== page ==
Joyce Carol Oates at Her Scary Best with Daddy Love

The last couple of Joyce Carol Oates books that I read I haven’t loved (Two or Three Things I Forgot to Tell You and My Sister, My Love), and one from last year, Mudwoman, I couldn’t even finish. I had been particularly looking forward to Mudwoman because it was billed as a horror novel, my favorite, but I got one hundred pages in and nothing had really happened—I hated it—so I had to put it away. I was disheartened and did not immediately put her newest titles on hold because I was afraid of being disappointed. Oates has been my favorite writer for about twenty years, and I didn’t want anything to threaten her status. But then I heard what Daddy Love, her newest, was about—familiar JCO territory—and I had to read it.

 

Daddy Love starts off with every parent’s nightmare, their child being abducted, but instead of being a slam, bang beginning, the novel starts incredibly slow with the abduction being told and retold three times by the mother with slight variations. I knew that Oates had a purpose for this—she’s an experimental writer—but I don’t think today’s editor would have the patience to let a first-time writer get away with this. Those three chapters would probably be labeled repetitive, and if the writer wanted to be published, he or she would have to cut these and beef up the more seamy material in the book.

Daddy Love represents the whole horrific experience of a child abduction. A parent who has a child ripped from his or her arms would most likely repeat that last memory with the child over and over again, trying to figure out how the event could have been prevented (if they allow themselves to remember it). These three repeating chapters and the cover of Daddy Love serve as fair warning to how dark the material of this novel is, and there’s plenty of time for the reader to get out of it.

 

Once the mother has exhausted herself, trying to figure out how she could have prevented the abduction of her five-year-old son, the novel jumps to Daddy Love, a charismatic part-time reverend who pedals his good looks and women’s attraction to him in order to get them to cater to him and his sons. Daddy Love carefully hunts for each of his victims, believing that God reveals the special boy to him and he is saving the child from an awful parent. The child must be old enough so he can take care of his needs, but he must be young enough so he’s attractive to Daddy Love and his mind can be molded. Daddy Love’s latest son Deuteronomy has become too old, and that’s why the reverend got rid of him and sought out Robbie, who Daddy Love renames Gideon after carefully breaking him through one of many tortures. The problem with Daddy Love is that the torture never ends.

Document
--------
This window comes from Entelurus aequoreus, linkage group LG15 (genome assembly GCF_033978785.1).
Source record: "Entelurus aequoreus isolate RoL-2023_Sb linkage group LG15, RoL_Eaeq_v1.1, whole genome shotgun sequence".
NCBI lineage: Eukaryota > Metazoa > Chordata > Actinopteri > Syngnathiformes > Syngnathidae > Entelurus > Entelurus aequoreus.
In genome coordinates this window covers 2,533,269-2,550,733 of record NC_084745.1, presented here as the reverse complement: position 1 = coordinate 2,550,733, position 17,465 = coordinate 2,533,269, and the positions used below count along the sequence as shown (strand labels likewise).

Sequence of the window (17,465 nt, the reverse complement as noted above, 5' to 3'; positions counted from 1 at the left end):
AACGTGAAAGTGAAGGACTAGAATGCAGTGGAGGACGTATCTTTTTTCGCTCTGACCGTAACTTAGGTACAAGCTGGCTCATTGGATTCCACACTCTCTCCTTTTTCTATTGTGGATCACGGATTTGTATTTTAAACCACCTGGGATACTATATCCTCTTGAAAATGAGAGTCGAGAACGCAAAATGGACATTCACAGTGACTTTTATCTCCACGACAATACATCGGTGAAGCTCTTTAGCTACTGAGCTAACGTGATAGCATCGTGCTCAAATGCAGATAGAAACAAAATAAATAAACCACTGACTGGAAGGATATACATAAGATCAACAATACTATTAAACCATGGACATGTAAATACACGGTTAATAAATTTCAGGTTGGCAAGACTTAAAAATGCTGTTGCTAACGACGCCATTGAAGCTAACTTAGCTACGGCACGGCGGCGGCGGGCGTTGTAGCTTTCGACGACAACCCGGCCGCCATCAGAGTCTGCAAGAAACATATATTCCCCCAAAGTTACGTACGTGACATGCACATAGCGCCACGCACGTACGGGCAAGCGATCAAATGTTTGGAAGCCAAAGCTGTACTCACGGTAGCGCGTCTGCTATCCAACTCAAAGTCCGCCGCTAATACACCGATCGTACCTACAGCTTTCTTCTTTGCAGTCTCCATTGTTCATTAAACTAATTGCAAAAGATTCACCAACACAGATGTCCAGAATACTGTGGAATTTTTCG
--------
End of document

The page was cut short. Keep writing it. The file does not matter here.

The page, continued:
Daddy Love turned into a freezer book for me. I got to a part of the novel where I knew what was going to happen, but I couldn’t face it for a week. This wasn’t cliché, it was just what inevitably had to occur based on how Oates portrayed Daddy Love and Gideon’s relationship.

Here’s where I had to stop for a while:

“In some of the watercolors, which were more brightly colored than the drawings, and less ominous, the boy was in a canoe-shaped vessel that floated above the earth. All about him, stars and moons in a nighttime sky.

Inside the canoe-like vessel with the boy was an animal resembling a dog. Sandy-colored, with erect ears and a long curved furry tail.

A friendly animal! This was a relief. This was in contrast to the sinister tone of the drawings.

…Gideon called her ‘Missy.’ Gideon loved loved loved Missy.

Missy was Gideon’s responsibility, utterly. Gideon fed her twice daily and kept her plastic food-dishes clean. He kept her water-dishes filled with fresh water. He brushed her coat, which was a warm beautiful sand-colored coat that tended to snarl, with a special dog-brush. Especially, Gideon was zealous about keeping her from barking at the wrong time.”